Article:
I confess, I don't know much about how the USAF does such things; but punishing the Wing Commander for errors by subordinates just doesn't seem right. Now, if they can demonstrate lax adherence to policies, or somthing; where the W.C. would (or should) have known, then OK.
I'm just curious and would like to know more.
The problem is with leadership. They need to get out from behind their desks and see what is going on. What's missing from this article is mention of the SNCOs who are in charge of the airmen who were supposed to download the warheads.
There's nuclear weapons Chief at Minot and she should have been checking and double checking her airmen instead of going to symposiums and tributes to women in the military. There are Senior Master Sergeants who should have been making sure rules were followed. They should have ensured they protected their airmen by making sure they were properly trained and making sure they followed all the Nuclear Weapon System Safety Rules. They should all be fired and forced to retire.
The pilots are in charge of everything that goes on with their aircraft. They probably should have made a visual weapons verification check themselves. There is a port in the warhead bay door where personnel can verify the presences of a weapon.
Nuclear weapons are of such importance that it's imperative that the wing commander be held accountable. The Wing CC and Ops commander don't have to be present. If it were a real weapons shipment the Munitions Accountable Supply Officer would act on the behalf of the Squadron CC and all above.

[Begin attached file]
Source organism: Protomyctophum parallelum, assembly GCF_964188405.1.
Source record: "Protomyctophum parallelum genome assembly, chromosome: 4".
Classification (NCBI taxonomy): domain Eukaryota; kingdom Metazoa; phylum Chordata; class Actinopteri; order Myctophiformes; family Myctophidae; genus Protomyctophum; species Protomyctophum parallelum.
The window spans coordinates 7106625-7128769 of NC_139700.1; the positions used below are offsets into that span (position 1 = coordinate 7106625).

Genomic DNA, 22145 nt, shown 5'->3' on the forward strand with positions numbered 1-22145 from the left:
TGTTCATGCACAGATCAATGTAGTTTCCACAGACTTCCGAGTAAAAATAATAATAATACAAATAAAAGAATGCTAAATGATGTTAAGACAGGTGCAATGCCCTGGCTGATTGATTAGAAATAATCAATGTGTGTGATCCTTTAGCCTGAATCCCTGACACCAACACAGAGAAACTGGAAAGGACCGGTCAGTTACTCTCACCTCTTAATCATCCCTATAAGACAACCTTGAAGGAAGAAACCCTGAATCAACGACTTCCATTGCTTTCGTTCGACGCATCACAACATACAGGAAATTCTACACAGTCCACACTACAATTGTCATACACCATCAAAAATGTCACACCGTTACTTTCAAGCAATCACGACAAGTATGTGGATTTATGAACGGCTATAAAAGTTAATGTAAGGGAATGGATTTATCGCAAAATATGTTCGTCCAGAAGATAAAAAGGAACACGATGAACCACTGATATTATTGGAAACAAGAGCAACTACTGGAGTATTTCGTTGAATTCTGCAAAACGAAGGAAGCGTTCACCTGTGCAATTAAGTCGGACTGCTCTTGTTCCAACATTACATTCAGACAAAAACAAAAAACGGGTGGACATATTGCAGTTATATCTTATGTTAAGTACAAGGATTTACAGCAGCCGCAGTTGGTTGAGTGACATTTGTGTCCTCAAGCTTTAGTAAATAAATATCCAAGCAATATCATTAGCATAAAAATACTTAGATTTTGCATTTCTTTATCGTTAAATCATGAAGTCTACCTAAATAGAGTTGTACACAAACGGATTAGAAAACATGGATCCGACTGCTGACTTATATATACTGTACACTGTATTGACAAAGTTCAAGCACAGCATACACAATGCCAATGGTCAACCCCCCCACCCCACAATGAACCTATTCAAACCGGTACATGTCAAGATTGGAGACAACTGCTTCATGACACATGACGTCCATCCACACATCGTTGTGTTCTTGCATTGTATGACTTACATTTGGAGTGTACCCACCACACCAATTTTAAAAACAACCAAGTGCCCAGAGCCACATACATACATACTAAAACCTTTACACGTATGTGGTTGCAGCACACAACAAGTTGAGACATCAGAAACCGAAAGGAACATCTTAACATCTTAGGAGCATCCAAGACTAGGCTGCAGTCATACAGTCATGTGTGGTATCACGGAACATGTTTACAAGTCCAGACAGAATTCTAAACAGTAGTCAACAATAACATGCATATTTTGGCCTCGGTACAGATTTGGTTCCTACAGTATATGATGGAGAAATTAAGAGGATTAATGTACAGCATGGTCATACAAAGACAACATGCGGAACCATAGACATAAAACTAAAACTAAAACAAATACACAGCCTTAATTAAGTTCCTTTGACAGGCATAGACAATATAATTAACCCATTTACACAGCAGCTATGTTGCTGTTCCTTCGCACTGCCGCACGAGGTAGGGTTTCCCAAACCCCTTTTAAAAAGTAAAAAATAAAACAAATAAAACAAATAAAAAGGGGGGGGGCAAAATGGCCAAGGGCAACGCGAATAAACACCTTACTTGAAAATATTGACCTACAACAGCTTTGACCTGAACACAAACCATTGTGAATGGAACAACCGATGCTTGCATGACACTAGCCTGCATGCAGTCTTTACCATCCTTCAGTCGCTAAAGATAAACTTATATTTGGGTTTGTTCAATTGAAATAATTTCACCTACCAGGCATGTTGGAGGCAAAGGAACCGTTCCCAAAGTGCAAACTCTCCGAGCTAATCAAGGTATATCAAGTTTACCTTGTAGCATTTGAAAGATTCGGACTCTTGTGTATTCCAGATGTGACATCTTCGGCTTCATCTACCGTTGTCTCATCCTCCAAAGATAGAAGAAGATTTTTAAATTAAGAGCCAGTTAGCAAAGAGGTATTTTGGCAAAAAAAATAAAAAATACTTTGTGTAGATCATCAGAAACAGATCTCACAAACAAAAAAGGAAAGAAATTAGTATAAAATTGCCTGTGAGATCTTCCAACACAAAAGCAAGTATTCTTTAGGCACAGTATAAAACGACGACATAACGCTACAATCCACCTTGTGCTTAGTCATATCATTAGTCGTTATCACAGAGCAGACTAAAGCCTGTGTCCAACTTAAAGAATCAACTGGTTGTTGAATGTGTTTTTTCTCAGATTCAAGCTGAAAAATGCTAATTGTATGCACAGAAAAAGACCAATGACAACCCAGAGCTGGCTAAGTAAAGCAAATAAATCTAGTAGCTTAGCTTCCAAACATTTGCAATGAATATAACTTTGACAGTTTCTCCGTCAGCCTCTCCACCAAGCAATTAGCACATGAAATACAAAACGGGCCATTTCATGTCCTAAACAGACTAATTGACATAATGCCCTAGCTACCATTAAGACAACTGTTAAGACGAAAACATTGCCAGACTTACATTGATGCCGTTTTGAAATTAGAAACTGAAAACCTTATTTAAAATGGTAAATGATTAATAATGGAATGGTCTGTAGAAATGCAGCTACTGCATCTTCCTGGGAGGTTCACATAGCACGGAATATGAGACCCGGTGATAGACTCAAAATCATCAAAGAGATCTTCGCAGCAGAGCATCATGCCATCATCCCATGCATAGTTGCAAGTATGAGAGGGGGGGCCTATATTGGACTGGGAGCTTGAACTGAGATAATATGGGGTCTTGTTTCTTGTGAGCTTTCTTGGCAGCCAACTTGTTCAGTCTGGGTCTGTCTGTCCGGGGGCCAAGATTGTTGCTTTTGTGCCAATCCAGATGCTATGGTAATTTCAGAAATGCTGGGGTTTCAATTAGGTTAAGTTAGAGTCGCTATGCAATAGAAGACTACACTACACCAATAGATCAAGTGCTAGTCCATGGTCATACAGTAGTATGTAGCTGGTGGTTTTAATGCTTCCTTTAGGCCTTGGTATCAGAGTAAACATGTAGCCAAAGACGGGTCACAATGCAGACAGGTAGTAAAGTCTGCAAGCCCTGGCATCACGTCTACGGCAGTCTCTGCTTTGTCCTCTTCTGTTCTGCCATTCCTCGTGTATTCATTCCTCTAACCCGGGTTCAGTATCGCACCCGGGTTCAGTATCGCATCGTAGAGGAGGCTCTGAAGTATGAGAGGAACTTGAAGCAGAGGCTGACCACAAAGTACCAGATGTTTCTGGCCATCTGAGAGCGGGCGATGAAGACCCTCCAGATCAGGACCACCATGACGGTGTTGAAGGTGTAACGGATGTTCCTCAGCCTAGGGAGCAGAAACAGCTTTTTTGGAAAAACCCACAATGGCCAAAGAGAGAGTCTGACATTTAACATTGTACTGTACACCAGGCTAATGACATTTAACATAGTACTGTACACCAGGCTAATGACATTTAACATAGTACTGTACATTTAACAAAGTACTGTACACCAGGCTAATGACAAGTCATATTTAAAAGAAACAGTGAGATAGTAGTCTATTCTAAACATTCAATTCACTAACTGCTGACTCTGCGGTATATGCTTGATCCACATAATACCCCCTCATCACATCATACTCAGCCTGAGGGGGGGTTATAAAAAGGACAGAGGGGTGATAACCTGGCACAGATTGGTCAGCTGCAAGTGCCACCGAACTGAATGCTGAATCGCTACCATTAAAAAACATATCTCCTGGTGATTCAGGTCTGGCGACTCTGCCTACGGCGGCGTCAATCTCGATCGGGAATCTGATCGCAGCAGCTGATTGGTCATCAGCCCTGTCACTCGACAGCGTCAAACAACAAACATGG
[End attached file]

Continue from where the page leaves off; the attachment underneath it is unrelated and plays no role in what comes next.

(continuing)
But remember, everyone thought this was a shipment of missiles with dummy warheads. They would not have had any of the checks and balances in place because they would have thought they weren't necessary. It would just have been another shipment of equipment.
What we haven't learned from main stream media is how the mistake was discovered - I can only imagine the "pucker factor" when the loader or crew chief (probably an E-5 enlisted troop) made his routine check and found the real thing staring back at him. One other thing I'd like to know: Were all of the "helping hand" protocols followed afterwards or was there an attempt to only meet bare minimum notifications to minimize the embarassing fallout?
It does not matter if they thought they were "dummy" warheads or not...You *always* check the payload bay before you do anything to the weapon package. Also, It is quite easy to tell an ACM load trainer from a real missile.
Frank....Yes, the pilots should check what they have loaded. They were probably didn't pay attention because of the lack of security around they aircraft. No matter, even if they thought there were no nukes in the payload bay, they still should have checked for tactical ferry payloads...this is something they need to know. One glance in the payload bay would have alerted them to the problem.
When procedure is not followed in the manner it was supposedly not followed in this instance, the commander is most certainly to blame. Commanders must always emphasize strict adherence to tech. data and this should go down the chain.